You draw distinctions that use idiosyncratic definitions of some fairly standard terms. For example, Chicago defines the terms “manuscript editing,” “line editing,” and “copyediting” as synonymous with each other, and none of them as synonymous with “mechanical editing,” although that is one element of them. Certainly, I agree that an author has a right to expect more than merely mechanical editing unless that is specifically what they have requested. However, I cannot agree that the only route into competent and appropriate freelance editing is internal employment within a publishing house, and that the only clients who should be counted as a relevant part of a freelance editor’s curriculum vitae are those who are traditionally published.
Well, hopefully, now self published authors can now see that there are a lot of AMAZING editors who can do outstanding work for a LOT cheaper than that list. As for the free editing sample, yeah – so long as the editor has solid proof that they are a legit editor with great credentials, that’s all you need. But if they don’t have that and won’t provide a free sample edit, then there are a lot of fish in the sea and it’s best to move on.
Your last point is actually raising my eyebrow in the sense that no one ever wants to make a newbies his/her editor.But the newbies can actually have some creative editing style which the experienced one still havent gotten..A case study is the people who work in the government house or secretariat, the same way in which they draft a letter in the 90’s is still the same way they are still giving it now.But giving newbies a chance to explore their creativity can bring about great and effectual changes..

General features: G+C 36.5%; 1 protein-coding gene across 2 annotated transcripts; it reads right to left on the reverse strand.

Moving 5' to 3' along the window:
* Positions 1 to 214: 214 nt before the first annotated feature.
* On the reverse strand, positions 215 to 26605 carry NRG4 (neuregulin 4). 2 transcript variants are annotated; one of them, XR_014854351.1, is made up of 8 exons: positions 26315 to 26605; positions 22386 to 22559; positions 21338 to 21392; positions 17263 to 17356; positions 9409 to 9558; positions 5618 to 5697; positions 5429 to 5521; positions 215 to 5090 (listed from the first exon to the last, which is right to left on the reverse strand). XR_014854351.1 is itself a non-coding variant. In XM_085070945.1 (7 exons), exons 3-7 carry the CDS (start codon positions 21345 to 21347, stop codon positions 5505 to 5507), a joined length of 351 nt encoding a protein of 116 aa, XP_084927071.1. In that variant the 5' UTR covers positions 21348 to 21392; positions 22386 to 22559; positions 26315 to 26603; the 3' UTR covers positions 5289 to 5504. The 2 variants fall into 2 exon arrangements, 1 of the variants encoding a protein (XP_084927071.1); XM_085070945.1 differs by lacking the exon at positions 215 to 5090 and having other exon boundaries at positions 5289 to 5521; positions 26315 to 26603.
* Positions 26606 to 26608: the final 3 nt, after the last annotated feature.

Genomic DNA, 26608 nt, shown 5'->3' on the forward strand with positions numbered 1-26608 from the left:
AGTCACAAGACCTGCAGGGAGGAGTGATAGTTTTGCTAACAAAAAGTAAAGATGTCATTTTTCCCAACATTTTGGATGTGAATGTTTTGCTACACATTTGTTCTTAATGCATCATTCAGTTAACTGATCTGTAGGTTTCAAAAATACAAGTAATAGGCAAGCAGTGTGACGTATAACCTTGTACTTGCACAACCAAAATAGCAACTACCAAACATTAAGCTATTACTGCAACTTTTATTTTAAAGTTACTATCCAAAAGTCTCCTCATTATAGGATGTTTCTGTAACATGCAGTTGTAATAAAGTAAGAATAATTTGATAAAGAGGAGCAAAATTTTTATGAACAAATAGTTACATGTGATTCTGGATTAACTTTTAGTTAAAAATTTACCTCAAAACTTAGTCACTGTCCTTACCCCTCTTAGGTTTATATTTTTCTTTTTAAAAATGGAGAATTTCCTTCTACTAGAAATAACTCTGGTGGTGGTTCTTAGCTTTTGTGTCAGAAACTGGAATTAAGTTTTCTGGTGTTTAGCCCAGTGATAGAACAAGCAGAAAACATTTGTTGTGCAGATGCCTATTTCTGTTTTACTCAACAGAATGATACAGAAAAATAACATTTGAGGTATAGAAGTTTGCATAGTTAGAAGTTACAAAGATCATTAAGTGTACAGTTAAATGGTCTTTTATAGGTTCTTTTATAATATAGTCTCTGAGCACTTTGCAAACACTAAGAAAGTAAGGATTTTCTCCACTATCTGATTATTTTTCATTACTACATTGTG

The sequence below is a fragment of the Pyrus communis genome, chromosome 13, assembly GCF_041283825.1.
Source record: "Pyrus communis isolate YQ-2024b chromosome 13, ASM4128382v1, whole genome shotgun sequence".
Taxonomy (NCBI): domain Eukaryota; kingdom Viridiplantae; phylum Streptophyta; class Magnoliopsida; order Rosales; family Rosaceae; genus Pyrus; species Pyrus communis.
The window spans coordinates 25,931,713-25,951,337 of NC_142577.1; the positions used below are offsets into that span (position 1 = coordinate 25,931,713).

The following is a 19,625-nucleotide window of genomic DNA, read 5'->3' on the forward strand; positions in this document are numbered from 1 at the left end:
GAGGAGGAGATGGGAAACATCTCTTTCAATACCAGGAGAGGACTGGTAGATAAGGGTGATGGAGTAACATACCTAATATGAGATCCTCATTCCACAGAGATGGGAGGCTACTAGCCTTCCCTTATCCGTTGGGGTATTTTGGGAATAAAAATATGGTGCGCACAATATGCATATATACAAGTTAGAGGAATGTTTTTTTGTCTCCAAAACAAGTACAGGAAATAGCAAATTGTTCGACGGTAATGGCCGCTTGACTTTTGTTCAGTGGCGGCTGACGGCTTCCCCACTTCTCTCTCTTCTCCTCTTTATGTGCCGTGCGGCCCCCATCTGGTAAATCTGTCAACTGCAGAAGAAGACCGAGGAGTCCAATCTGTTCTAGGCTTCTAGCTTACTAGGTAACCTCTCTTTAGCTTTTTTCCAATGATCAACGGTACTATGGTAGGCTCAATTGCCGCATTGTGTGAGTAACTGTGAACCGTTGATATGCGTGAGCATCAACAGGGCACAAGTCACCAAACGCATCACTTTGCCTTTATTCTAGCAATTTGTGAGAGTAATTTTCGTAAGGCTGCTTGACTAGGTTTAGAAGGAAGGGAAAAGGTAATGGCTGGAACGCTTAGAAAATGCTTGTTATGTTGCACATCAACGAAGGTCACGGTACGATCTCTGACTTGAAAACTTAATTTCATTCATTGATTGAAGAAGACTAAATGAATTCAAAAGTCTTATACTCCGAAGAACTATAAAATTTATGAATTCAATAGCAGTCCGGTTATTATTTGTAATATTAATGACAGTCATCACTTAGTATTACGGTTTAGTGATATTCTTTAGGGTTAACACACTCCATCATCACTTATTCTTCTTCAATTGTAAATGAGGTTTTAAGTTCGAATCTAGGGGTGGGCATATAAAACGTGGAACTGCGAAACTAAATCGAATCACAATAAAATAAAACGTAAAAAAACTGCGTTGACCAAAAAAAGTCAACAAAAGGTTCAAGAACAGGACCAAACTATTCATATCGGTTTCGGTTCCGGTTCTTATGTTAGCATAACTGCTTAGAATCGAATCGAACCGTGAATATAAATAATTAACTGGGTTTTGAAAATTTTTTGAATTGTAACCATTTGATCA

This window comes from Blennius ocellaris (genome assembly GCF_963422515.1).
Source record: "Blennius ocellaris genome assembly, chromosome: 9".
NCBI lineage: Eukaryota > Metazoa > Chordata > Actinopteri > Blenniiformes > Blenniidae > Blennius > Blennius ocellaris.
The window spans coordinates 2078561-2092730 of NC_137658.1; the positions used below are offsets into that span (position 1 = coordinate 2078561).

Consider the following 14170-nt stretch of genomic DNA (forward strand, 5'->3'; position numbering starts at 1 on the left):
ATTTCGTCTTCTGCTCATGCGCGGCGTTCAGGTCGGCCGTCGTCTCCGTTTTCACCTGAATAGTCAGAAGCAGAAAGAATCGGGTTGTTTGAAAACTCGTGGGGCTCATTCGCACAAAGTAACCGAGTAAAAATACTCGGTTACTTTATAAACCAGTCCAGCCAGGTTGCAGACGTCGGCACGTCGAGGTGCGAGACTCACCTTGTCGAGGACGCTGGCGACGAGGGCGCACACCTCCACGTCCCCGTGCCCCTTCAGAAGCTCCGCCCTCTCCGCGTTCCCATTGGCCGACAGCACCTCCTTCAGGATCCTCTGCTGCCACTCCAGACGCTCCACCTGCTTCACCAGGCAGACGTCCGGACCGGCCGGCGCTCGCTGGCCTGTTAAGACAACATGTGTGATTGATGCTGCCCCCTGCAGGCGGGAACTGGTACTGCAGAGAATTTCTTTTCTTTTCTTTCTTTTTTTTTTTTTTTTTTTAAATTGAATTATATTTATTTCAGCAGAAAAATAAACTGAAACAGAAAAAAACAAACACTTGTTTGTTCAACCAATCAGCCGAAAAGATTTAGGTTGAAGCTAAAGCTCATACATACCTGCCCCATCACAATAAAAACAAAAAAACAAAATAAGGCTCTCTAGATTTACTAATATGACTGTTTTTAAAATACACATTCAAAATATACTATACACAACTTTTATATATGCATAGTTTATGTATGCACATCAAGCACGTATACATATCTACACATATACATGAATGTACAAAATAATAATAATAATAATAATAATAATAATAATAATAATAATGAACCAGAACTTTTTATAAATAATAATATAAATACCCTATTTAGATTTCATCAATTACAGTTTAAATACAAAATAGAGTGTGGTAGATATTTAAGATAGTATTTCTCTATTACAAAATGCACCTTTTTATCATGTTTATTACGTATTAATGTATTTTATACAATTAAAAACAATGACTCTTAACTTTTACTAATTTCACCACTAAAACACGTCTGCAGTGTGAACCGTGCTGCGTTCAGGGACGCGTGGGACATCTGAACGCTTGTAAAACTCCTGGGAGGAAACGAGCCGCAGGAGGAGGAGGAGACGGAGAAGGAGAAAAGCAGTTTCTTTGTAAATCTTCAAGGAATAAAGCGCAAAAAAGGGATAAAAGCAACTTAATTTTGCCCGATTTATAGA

Some authors budget very unrealistically, perhaps just a couple hundred dollars. (I’m not saying this is necessarily true in your case, but I have encountered it.) In such cases, I find myself wondering whom they are imagining should bridge the gap between what they are comfortable paying and what the editor needs to earn in order to pay expenses and support him- or herself.
In addition to the individual editors listed above, the Reedsy marketplace is full of vetted professional editors for every editing level and genre. They screen their editors and only allow the best of the best to be listed on their website. I'm a BIG fan of them because they have made the process easy for me to find the best book editors, book cover designers, and even writers to help me with my projects.  Talk about awesome!

Even if a book is well-written, and even if it’s been edited professionally, success isn’t guaranteed. Publishing success is partly about branding and design, partly about getting in front of readers so they can start reading, and mainly about whether you satisfy their expectations and over-deliver on genre conventions. We want to do more than simply editing or proofreading your book. We want to help you make sure readers love it. But the sad truth is, most submissions we receive are nowhere near ready to publish, and are suffering from common but easily avoidable first-time author mistakes. How does YOUR book measure up?
Anyone wishing to pay someone 500 bucks to read their book just so they can be given a short and unhelpful overview is arguably getting what they paid for. Naturally, self publishers and the like can’t really justify the amount they’d have to spend on a real editor of story structure, but it still baffles me that these so called developmental editors exist. That is, unless they have a follow up service after the fact that is actually worth it.
I would add the suggestion to be prepared for the editor to request a look at the manuscript (not just a short sample) to prepare an accurate estimate. This has been my practice for some time, and it allows me to provide a flat fee for the entire project. This makes budgeting much less complicated for the author, although of course I am willing to bill by the hour if preferred.
An extensive critique of my first novel led to major changes in the format. I was very fortunate to have an experienced novel writer to give a detailed analysis, with corrections. I did not fully appreciate, at the time how valuable this process was, but do now. You need to acknowledge that there are likely to be inconsistencies leading up to the final manuscript and be prepared to make drastic changes. An editor is attuned to picking up on these, where you have accepted the script , even after numerous re-writes!